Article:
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Mayfield v. Orozco

United States District Court, E.D. California

July 1, 2016

JAMES JOSHUA MAYFIELD, JAMES ALLISON MAYFIELD, JR., and TERRI MAYFIELD, Plaintiffs,
v.
IVAN OROZCO, SHERIFF SCOTT JONES, JAMES LEWIS, RICK PATTISON, COUNTY OF SACRAMENTO, UNIVERSITY OF CALIFORNIA DAVIS HEALTH SYSTEM, DR. GREGORY SOKOLOV, DR. ROBERT HALES, and Does 1-5, Defendants.

          ORDER

          ALLISON CLAIRE UNITED STATES MAGISTEIATE JUDGE

         Plaintiffs move to compel further discovery responses from the University of California Davis Health System and related defendants (collectively “UCD”). The motion, ECF No. 100, came on for hearing on June 29, 2016. Lori Rifkin appeared for plaintiffs, and Robert F. Tyler appeared for UCD. For the reasons set forth below, the court will grant the motion in part and deny it in part.

         BACKGROUND

         Plaintiff James Joshua Mayfield (“Joshua Mayfield”) attempted suicide in the Sacramento County Jail, where he was a pre-trial detainee, and survived with quadriplegia and cognitive impairments. He and his wife and son sue the County and various jail correctional staff, and UCD Health Services and related jail psychiatric staff, on grounds including failure to protect and failure to provide medical care.

         Pursuant the Pretrial Scheduling Order now in place, ECF No. 41, discovery closes on October 14, 2016.

         MOTION TO COMPEL

         Plaintiffs seek to compel further responses to their First and Third Sets of Requests for Production of Documents and First and Third Sets of Interrogatories. Additionally, plaintiffs seek (1) a more detailed privilege log; (2) production of all responsive documents whether “indigenous” or not; (3) production of documents for the entire temporal period requested; (4) clarification as to the categorical identify of documents withheld as “inapplicable”; and (5) augmented, complete answers to interrogatories and production of related documents withheld by UCD on HIPAA grounds. ECF Nos. 100, 107 at 9.

         STANDARDS

         The scope of discovery under the Federal Rules is broad. Discovery may be obtained as to “any nonprivileged matter that is relevant to any party’s claim or defense and proportional to the needs of the case, considering the importance of the issues at stake in the action . . . and whether the burden or expense of the proposed discovery outweighs its likely benefit.” Fed.R.Civ.P. (“Rule”) 26(b)(1). “Information within this scope of discovery need not be admissible in evidence to be discoverable.” Id. “Evidence is relevant if: (a) it has any tendency to make a fact more or less probable than it would be without the evidence; and (b) the fact is of consequence in determining the action.” Fed.R.Evid. 401.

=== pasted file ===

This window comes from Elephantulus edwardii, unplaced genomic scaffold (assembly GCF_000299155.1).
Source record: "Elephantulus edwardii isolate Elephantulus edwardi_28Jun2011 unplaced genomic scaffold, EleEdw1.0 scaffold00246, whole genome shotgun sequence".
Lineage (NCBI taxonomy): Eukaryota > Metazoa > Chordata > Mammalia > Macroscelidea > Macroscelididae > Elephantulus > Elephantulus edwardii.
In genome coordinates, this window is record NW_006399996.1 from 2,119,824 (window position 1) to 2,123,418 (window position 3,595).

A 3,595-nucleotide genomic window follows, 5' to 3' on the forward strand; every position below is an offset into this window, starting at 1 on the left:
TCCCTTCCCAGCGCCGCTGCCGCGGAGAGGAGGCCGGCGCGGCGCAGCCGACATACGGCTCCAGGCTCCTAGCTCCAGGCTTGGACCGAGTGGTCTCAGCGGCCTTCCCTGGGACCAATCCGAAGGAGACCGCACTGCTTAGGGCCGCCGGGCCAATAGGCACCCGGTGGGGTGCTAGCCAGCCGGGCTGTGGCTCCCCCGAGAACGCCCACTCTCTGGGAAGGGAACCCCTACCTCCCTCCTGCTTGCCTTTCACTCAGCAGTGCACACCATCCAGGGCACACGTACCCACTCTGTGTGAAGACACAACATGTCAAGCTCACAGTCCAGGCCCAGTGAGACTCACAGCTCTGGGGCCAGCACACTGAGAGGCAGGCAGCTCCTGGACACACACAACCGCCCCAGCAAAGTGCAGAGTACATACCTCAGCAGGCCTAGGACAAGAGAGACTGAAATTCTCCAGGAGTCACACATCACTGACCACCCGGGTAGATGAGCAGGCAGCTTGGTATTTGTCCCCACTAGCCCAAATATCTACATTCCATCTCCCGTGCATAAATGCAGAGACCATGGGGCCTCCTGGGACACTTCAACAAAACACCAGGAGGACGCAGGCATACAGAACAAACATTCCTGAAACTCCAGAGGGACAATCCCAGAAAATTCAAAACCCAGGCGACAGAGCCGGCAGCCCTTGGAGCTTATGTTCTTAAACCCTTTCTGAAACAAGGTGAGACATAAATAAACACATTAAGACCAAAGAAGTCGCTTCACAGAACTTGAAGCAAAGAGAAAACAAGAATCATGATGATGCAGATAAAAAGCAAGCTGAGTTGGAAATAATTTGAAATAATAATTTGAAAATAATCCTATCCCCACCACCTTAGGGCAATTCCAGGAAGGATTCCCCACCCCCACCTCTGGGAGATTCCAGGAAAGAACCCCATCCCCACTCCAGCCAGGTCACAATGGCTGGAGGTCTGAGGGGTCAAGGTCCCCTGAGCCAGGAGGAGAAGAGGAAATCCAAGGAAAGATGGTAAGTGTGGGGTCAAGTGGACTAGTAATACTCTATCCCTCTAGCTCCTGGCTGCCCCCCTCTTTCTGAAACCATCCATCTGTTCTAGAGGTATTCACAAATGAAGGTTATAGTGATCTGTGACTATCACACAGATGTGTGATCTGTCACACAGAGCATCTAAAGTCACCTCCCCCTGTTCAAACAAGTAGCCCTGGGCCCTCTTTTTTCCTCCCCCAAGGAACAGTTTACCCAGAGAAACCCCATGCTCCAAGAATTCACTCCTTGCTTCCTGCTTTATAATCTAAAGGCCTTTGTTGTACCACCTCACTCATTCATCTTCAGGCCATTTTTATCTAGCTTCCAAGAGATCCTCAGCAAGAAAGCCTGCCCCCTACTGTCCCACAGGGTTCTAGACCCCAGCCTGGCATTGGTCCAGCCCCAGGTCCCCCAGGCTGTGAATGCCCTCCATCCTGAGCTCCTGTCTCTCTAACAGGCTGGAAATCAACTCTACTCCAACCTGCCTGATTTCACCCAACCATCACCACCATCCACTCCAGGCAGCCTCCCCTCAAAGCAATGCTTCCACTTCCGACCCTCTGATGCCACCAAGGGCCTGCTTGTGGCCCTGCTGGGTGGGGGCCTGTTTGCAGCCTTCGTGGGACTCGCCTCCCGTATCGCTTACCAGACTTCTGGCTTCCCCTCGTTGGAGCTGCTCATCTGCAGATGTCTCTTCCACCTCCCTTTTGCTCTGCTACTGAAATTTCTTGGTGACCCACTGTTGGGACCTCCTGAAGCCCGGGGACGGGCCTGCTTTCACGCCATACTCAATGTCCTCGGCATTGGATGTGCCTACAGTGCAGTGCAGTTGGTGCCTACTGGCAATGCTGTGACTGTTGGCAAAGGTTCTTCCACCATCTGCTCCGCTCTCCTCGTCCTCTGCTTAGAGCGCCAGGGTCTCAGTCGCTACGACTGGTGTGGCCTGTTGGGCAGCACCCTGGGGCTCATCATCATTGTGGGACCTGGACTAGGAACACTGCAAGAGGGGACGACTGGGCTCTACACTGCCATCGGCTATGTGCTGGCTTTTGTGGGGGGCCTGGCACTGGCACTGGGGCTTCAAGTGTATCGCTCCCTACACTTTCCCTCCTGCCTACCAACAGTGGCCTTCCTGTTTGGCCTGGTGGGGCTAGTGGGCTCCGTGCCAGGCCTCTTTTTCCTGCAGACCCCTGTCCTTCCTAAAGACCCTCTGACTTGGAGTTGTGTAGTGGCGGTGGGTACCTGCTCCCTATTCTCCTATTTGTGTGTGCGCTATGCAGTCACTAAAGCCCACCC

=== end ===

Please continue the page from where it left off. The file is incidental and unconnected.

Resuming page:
Where a party fails to answer an interrogatory submitted under Rule 33, or fails to produce documents requested under Rule 34, the party seeking discovery may move for compelled disclosure. Fed.R.Civ.P. 37. “The party seeking to compel discovery has the burden of establishing that its request satisfies the relevancy requirements of Rule 26(b)(1). The party opposing discovery then has the burden of showing that the discovery should be prohibited, and the burden of clarifying, explaining or supporting its objections.” See Bryant v. Ochoa, 2009 WL 1390794 at * 1, 2009 U.S. Dist. LEXIS 42339 at *3 (S.D. Cal. 2009). The party opposing discovery is “required to carry a heavy burden of showing” why discovery should be denied. Blankenship v. Hearst Corp., 519 F.2d 418, 429 (9th Cir.1975).

         Privileges are to be “strictly construed” because they “impede full and free discovery of the truth.” Eureka Financial Corp. v. Hartford Acc. and Indemnity Co., 136 F.R.D. 179, 183 (E.D. Cal. 1991). The Supreme Court has long noted that privileges are disfavored. Jaffee v. Redmond, 518 U.S. 1, 9 (1996). “The party asserting an evidentiary privilege has the burden to demonstrate that the privilege applies to the information in question.” Tornay v. United States, 840 F.2d 1424, 1426 (9th Cir. 1988).

         Where, as here, a case presents federal claims and pendent state law claims, the federal law of privilege applies. Agster v. Maricopa Cty., 422 F.3d 836, 839 (9th Cir. 2005). When a party withholds otherwise discoverable information by claiming that it is privileged, the party must make the claim expressly and describe the nature of the documents, communications, or things not produced or disclosed in a manner that, without revealing information itself privileged or protected, will enable other parties to assess the applicability of the privilege. Fed.R.Civ.P. 26(b)(5). Generalized or boiler-plate assertions of privilege are inadequate. Burlington N. & Santa Fe Ry. Co. v. U.S. Dist. Court for Dist. of Mont., 408 F.3d 1142, 1147 (9th Cir. 2005), cert. denied, 546 U.S. 939 (2005).

         DISCUSSION

         I. Privilege Issues

         On June 15, 2016, defendants belatedly produced a privilege log in relation to the discovery requests at issue. Defendants asserted HIPAA protections and state confidentiality law as to inmate medical information; California Evidence Code §§ 1156-1157 as to minutes of Quality Improvement Committee meetings; and attorney/client privilege as to various communications.

         A. HIPAA and Medical ...


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